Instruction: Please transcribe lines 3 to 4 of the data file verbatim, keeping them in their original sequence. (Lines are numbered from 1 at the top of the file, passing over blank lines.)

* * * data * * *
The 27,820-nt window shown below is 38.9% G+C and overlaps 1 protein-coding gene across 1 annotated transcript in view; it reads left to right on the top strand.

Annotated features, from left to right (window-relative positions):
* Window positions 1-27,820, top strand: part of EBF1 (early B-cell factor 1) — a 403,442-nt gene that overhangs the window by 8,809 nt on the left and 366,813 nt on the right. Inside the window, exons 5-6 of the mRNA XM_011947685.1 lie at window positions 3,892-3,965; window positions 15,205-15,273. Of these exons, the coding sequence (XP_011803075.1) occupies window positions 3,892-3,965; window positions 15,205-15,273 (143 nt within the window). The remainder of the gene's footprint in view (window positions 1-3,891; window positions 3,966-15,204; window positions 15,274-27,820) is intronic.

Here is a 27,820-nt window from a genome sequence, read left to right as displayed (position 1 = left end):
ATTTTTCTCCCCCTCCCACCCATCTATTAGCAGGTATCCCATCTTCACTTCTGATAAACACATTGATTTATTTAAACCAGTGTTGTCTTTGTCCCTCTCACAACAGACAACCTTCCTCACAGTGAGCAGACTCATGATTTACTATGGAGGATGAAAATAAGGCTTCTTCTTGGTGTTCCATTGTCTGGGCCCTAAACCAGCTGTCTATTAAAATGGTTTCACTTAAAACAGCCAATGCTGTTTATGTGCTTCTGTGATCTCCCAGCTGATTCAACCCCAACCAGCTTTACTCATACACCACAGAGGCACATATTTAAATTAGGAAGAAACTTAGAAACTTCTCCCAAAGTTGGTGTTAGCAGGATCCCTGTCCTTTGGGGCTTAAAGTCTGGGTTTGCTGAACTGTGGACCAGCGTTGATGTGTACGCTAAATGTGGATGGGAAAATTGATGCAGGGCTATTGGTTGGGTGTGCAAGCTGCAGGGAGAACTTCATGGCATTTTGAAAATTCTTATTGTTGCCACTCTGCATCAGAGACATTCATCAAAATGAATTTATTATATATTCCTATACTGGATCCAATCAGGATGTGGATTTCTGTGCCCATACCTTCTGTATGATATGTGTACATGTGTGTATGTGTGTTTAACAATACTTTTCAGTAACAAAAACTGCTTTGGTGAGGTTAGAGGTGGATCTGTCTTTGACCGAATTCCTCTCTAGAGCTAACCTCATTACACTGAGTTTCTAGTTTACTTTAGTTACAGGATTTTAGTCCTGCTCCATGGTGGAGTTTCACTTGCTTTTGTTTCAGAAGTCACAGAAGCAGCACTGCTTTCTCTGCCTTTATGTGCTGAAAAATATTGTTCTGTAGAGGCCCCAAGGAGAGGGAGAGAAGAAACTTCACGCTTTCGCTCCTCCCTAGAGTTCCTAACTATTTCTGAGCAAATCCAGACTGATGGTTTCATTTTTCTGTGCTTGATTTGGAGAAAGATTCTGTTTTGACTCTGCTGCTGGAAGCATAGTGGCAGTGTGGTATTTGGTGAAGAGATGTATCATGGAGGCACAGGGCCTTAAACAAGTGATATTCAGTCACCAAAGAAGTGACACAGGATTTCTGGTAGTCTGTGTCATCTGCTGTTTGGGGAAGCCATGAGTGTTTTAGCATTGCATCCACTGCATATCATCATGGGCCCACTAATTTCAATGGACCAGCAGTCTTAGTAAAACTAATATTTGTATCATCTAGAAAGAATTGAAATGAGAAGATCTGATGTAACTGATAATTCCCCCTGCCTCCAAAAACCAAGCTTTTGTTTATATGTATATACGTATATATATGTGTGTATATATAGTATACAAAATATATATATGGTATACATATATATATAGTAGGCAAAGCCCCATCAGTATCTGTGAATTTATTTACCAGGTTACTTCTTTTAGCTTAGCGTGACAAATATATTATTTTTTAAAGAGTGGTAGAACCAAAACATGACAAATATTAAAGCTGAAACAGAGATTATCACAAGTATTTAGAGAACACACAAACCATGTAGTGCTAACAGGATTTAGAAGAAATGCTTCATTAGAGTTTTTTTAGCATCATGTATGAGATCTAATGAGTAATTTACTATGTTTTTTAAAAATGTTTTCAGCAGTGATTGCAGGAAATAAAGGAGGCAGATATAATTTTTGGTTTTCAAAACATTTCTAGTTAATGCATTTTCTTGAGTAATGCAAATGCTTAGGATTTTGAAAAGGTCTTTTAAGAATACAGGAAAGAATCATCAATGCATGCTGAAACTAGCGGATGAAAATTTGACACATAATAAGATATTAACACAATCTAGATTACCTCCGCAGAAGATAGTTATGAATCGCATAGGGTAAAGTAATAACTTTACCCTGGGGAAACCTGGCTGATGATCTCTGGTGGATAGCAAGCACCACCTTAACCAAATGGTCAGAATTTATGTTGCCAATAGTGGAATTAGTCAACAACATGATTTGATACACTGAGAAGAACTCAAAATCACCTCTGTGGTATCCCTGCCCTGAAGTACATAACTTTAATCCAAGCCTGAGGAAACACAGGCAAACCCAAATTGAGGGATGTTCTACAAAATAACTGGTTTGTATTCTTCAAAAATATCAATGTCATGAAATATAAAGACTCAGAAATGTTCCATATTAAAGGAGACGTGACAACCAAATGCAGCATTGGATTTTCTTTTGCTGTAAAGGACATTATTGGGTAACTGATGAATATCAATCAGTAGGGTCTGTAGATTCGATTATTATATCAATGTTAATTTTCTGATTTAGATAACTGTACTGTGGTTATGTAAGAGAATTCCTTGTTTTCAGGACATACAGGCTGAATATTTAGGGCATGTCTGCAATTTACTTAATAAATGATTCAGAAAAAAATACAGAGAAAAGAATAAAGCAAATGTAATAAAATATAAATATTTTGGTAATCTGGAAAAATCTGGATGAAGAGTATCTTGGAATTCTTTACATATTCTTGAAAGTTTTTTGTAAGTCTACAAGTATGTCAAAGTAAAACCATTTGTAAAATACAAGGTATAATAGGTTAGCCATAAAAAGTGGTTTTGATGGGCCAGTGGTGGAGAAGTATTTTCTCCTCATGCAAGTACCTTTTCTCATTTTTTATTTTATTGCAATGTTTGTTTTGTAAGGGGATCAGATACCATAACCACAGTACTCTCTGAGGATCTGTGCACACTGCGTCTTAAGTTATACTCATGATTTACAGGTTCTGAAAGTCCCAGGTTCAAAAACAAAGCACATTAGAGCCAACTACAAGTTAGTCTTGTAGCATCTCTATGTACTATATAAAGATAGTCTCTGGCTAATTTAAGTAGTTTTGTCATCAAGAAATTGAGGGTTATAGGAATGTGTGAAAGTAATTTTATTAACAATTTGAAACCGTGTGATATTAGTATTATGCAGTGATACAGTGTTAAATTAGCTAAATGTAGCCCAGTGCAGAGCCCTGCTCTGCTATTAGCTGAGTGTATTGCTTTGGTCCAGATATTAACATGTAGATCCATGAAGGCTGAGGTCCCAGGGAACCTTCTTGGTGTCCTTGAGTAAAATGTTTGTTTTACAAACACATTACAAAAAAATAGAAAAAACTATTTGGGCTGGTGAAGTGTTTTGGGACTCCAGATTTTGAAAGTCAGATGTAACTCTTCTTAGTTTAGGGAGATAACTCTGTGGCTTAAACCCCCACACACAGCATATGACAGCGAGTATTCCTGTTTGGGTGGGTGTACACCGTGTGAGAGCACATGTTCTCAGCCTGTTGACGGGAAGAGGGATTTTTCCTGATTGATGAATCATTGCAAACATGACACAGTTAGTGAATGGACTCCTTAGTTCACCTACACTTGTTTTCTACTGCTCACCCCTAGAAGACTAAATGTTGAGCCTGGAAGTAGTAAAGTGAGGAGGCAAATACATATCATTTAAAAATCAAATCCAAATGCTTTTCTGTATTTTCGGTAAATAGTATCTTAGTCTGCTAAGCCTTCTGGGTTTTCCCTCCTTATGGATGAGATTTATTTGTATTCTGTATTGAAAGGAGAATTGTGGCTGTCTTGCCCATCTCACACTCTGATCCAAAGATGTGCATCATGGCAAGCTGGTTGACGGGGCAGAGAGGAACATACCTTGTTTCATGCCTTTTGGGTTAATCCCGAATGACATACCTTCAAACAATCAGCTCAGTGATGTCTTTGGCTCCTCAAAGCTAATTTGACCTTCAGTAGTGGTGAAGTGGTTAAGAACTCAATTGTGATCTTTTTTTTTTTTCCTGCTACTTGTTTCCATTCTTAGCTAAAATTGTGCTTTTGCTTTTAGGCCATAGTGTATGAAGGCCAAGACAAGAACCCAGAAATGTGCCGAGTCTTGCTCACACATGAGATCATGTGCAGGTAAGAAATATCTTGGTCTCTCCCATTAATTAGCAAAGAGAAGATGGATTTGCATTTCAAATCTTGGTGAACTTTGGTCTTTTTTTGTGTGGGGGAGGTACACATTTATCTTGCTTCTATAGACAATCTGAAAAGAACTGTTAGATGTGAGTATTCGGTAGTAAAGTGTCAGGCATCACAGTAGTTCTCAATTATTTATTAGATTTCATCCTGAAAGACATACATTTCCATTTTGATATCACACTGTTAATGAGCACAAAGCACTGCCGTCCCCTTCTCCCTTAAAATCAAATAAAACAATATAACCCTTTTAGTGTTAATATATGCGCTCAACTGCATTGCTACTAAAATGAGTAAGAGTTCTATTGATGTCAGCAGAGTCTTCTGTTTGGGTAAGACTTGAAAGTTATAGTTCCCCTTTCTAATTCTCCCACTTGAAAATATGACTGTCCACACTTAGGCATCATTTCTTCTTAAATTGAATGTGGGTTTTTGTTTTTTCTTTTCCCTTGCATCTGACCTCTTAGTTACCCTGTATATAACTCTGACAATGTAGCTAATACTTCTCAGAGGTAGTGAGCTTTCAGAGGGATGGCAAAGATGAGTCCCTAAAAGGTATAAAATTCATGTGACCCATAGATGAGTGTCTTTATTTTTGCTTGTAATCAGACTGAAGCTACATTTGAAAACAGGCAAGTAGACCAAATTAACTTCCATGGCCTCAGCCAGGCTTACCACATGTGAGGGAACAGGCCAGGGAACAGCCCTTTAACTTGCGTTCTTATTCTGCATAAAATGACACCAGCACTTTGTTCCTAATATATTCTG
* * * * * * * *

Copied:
* Window positions 1-27,820, top strand: part of EBF1 (early B-cell factor 1) — a 403,442-nt gene that overhangs the window by 8,809 nt on the left and 366,813 nt on the right. Inside the window, exons 5-6 of the mRNA XM_011947685.1 lie at window positions 3,892-3,965; window positions 15,205-15,273. Of these exons, the coding sequence (XP_011803075.1) occupies window positions 3,892-3,965; window positions 15,205-15,273 (143 nt within the window). The remainder of the gene's footprint in view (window positions 1-3,891; window positions 3,966-15,204; window positions 15,274-27,820) is intronic.

Here is a 27,820-nt window from a genome sequence, read left to right as displayed (position 1 = left end):